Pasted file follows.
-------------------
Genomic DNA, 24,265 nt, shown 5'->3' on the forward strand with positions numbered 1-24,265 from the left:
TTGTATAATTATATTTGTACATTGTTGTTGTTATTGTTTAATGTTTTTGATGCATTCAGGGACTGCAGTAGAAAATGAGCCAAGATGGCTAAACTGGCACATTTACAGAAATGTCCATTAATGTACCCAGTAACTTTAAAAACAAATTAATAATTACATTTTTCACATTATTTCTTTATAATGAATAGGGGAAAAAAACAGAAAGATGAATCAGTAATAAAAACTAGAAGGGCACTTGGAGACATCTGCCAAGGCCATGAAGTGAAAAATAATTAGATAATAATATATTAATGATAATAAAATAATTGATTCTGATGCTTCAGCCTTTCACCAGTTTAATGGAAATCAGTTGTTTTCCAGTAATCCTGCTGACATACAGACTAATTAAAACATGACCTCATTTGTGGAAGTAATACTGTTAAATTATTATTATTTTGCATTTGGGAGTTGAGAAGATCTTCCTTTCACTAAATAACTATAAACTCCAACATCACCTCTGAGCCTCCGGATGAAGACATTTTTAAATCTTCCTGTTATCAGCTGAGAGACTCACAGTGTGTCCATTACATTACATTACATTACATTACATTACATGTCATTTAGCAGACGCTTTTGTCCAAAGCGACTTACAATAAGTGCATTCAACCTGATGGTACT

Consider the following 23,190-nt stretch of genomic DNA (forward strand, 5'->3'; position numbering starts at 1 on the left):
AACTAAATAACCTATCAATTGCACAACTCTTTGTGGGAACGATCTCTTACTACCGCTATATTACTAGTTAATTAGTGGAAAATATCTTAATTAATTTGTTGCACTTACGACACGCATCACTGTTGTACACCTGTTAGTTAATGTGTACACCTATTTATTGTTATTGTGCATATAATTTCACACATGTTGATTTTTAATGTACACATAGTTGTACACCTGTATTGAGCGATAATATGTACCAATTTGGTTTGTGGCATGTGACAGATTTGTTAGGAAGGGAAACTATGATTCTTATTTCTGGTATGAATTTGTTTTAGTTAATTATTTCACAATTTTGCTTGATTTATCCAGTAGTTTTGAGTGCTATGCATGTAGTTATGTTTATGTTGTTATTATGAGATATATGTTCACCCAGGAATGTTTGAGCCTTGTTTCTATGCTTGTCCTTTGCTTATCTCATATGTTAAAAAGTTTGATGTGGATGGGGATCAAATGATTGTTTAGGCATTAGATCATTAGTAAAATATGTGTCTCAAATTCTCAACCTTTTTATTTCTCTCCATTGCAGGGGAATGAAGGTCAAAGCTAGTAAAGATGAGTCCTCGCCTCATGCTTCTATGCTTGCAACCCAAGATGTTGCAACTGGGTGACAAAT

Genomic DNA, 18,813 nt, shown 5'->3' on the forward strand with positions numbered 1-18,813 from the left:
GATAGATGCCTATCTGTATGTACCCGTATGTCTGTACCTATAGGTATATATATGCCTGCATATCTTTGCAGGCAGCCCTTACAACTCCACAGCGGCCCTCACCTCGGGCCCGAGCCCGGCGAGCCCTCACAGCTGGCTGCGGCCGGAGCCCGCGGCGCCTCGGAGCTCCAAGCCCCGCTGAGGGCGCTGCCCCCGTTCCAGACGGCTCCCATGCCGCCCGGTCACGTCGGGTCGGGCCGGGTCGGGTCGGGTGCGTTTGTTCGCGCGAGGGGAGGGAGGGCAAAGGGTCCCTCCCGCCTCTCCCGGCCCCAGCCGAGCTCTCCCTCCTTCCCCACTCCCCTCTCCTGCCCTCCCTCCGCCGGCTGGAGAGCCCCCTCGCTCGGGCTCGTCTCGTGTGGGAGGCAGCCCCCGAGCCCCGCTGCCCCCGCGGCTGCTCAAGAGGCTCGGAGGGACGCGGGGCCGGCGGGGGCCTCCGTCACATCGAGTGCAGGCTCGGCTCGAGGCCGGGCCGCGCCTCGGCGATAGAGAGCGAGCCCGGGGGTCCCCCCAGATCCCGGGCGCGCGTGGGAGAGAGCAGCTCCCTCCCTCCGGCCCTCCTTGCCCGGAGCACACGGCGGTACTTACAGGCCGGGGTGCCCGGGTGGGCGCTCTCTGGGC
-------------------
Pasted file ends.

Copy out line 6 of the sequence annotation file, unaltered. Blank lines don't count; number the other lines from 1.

GATAGATGCCTATCTGTATGTACCCGTATGTCTGTACCTATAGGTATATATATGCCTGCATATCTTTGCAGGCAGCCCTTACAACTCCACAGCGGCCCTCACCTCGGGCCCGAGCCCGGCGAGCCCTCACAGCTGGCTGCGGCCGGAGCCCGCGGCGCCTCGGAGCTCCAAGCCCCGCTGAGGGCGCTGCCCCCGTTCCAGACGGCTCCCATGCCGCCCGGTCACGTCGGGTCGGGCCGGGTCGGGTCGGGTGCGTTTGTTCGCGCGAGGGGAGGGAGGGCAAAGGGTCCCTCCCGCCTCTCCCGGCCCCAGCCGAGCTCTCCCTCCTTCCCCACTCCCCTCTCCTGCCCTCCCTCCGCCGGCTGGAGAGCCCCCTCGCTCGGGCTCGTCTCGTGTGGGAGGCAGCCCCCGAGCCCCGCTGCCCCCGCGGCTGCTCAAGAGGCTCGGAGGGACGCGGGGCCGGCGGGGGCCTCCGTCACATCGAGTGCAGGCTCGGCTCGAGGCCGGGCCGCGCCTCGGCGATAGAGAGCGAGCCCGGGGGTCCCCCCAGATCCCGGGCGCGCGTGGGAGAGAGCAGCTCCCTCCCTCCGGCCCTCCTTGCCCGGAGCACACGGCGGTACTTACAGGCCGGGGTGCCCGGGTGGGCGCTCTCTGGGC